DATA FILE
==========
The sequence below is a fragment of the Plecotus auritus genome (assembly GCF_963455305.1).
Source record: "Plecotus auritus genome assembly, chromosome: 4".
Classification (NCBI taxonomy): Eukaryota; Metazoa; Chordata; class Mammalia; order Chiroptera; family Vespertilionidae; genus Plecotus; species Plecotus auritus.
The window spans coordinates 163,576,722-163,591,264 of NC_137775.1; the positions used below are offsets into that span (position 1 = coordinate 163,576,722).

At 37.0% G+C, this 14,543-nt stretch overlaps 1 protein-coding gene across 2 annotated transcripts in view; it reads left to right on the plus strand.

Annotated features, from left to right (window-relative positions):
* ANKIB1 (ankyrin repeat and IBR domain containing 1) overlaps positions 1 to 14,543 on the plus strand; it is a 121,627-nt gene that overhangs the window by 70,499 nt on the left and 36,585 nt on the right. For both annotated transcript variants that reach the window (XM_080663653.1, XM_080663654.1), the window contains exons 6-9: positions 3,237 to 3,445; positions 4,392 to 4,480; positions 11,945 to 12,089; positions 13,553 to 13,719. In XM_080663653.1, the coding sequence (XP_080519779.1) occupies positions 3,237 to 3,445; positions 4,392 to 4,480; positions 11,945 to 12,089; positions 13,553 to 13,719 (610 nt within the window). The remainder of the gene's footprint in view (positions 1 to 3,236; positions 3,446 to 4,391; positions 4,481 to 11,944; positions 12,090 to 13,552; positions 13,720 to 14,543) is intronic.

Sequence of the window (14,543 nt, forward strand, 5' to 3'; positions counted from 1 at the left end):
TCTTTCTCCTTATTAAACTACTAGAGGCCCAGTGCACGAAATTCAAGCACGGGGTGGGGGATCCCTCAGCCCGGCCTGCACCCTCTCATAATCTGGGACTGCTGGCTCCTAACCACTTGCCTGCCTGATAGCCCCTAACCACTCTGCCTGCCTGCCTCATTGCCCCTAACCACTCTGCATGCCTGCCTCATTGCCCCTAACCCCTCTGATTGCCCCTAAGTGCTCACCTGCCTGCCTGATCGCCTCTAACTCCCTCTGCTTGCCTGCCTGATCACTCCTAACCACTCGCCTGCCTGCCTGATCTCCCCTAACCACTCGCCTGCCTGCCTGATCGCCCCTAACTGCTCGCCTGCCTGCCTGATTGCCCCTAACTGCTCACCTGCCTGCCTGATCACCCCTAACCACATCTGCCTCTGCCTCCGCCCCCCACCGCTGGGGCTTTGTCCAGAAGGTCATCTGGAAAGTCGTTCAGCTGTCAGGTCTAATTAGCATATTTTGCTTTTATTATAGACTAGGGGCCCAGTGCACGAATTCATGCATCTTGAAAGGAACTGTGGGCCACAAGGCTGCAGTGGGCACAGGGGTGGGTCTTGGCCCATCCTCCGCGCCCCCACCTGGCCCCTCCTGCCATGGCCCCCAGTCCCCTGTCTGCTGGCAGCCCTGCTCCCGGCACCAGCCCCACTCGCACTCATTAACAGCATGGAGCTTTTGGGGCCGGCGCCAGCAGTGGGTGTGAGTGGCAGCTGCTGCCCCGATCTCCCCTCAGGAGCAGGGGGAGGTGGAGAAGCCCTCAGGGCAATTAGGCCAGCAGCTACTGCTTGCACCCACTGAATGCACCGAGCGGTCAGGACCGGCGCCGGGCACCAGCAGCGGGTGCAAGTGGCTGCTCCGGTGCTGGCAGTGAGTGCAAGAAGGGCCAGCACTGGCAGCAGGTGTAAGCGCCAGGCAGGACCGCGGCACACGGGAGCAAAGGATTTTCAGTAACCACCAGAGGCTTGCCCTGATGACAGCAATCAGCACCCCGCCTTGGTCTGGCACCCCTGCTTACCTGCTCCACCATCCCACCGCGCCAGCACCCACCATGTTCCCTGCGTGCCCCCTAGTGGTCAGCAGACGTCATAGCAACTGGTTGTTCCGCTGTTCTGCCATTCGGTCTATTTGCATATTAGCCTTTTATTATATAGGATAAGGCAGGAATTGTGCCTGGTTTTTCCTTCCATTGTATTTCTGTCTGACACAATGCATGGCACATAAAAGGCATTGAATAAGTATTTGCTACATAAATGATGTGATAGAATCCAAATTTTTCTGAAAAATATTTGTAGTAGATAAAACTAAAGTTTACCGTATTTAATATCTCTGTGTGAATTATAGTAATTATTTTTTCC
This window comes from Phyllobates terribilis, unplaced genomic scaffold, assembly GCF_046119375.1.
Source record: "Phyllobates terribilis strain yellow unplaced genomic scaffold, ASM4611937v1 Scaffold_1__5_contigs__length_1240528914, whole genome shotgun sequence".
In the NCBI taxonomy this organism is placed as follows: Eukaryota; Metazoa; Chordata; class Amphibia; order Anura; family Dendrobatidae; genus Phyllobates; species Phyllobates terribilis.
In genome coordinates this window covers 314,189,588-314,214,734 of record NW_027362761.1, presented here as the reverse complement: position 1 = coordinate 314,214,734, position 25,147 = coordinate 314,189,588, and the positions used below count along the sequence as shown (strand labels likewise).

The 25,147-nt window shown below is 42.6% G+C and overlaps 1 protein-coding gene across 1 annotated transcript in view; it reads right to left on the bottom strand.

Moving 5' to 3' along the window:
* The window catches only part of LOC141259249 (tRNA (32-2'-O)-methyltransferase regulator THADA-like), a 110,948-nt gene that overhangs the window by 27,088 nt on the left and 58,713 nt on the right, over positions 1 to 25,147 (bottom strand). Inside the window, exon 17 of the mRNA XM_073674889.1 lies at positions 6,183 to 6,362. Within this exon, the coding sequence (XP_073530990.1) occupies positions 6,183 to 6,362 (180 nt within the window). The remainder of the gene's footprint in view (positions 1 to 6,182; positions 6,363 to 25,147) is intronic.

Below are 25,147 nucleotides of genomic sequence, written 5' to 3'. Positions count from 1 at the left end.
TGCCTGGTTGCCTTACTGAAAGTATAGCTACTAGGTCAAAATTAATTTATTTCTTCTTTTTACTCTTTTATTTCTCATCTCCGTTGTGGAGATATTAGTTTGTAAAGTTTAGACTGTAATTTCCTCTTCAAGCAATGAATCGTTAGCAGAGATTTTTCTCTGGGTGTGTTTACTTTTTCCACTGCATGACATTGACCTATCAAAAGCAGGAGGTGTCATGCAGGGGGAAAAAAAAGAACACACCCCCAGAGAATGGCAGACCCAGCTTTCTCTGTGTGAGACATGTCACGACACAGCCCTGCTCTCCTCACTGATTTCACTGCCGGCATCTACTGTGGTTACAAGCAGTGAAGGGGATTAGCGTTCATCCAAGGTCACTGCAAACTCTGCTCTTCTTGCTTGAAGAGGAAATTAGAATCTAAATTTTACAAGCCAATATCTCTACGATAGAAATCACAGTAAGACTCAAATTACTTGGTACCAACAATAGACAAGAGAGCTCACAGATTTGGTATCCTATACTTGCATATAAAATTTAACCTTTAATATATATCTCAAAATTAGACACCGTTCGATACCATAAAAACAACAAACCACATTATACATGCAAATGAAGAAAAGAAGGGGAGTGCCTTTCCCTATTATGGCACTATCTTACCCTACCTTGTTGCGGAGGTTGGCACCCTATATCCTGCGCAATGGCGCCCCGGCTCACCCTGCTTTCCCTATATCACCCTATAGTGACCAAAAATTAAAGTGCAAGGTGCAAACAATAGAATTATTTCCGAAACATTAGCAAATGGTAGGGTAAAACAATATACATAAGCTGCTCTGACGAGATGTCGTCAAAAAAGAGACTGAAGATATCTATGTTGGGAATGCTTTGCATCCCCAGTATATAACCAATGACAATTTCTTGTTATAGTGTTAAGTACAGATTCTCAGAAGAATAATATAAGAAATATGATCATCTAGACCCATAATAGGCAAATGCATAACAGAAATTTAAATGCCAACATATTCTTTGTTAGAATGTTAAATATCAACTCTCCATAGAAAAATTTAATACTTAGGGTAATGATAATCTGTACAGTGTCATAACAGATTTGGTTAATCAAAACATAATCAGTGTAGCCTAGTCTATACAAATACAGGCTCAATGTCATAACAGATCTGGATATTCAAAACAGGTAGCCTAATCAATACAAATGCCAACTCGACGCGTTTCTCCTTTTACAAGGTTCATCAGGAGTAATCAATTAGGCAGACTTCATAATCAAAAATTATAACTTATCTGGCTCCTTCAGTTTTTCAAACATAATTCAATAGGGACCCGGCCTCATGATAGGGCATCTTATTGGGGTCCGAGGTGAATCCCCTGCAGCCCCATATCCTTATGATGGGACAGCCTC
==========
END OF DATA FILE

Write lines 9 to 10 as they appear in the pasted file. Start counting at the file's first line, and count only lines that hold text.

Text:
TCTTTCTCCTTATTAAACTACTAGAGGCCCAGTGCACGAAATTCAAGCACGGGGTGGGGGATCCCTCAGCCCGGCCTGCACCCTCTCATAATCTGGGACTGCTGGCTCCTAACCACTTGCCTGCCTGATAGCCCCTAACCACTCTGCCTGCCTGCCTCATTGCCCCTAACCACTCTGCATGCCTGCCTCATTGCCCCTAACCCCTCTGATTGCCCCTAAGTGCTCACCTGCCTGCCTGATCGCCTCTAACTCCCTCTGCTTGCCTGCCTGATCACTCCTAACCACTCGCCTGCCTGCCTGATCTCCCCTAACCACTCGCCTGCCTGCCTGATCGCCCCTAACTGCTCGCCTGCCTGCCTGATTGCCCCTAACTGCTCACCTGCCTGCCTGATCACCCCTAACCACATCTGCCTCTGCCTCCGCCCCCCACCGCTGGGGCTTTGTCCAGAAGGTCATCTGGAAAGTCGTTCAGCTGTCAGGTCTAATTAGCATATTTTGCTTTTATTATAGACTAGGGGCCCAGTGCACGAATTCATGCATCTTGAAAGGAACTGTGGGCCACAAGGCTGCAGTGGGCACAGGGGTGGGTCTTGGCCCATCCTCCGCGCCCCCACCTGGCCCCTCCTGCCATGGCCCCCAGTCCCCTGTCTGCTGGCAGCCCTGCTCCCGGCACCAGCCCCACTCGCACTCATTAACAGCATGGAGCTTTTGGGGCCGGCGCCAGCAGTGGGTGTGAGTGGCAGCTGCTGCCCCGATCTCCCCTCAGGAGCAGGGGGAGGTGGAGAAGCCCTCAGGGCAATTAGGCCAGCAGCTACTGCTTGCACCCACTGAATGCACCGAGCGGTCAGGACCGGCGCCGGGCACCAGCAGCGGGTGCAAGTGGCTGCTCCGGTGCTGGCAGTGAGTGCAAGAAGGGCCAGCACTGGCAGCAGGTGTAAGCGCCAGGCAGGACCGCGGCACACGGGAGCAAAGGATTTTCAGTAACCACCAGAGGCTTGCCCTGATGACAGCAATCAGCACCCCGCCTTGGTCTGGCACCCCTGCTTACCTGCTCCACCATCCCACCGCGCCAGCACCCACCATGTTCCCTGCGTGCCCCCTAGTGGTCAGCAGACGTCATAGCAACTGGTTGTTCCGCTGTTCTGCCATTCGGTCTATTTGCATATTAGCCTTTTATTATATAGGATAAGGCAGGAATTGTGCCTGGTTTTTCCTTCCATTGTATTTCTGTCTGACACAATGCATGGCACATAAAAGGCATTGAATAAGTATTTGCTACATAAATGATGTGATAGAATCCAAATTTTTCTGAAAAATATTTGTAGTAGATAAAACTAAAGTTTACCGTATTTAATATCTCTGTGTGAATTATAGTAATTATTTTTTCC
This window comes from Phyllobates terribilis, unplaced genomic scaffold, assembly GCF_046119375.1.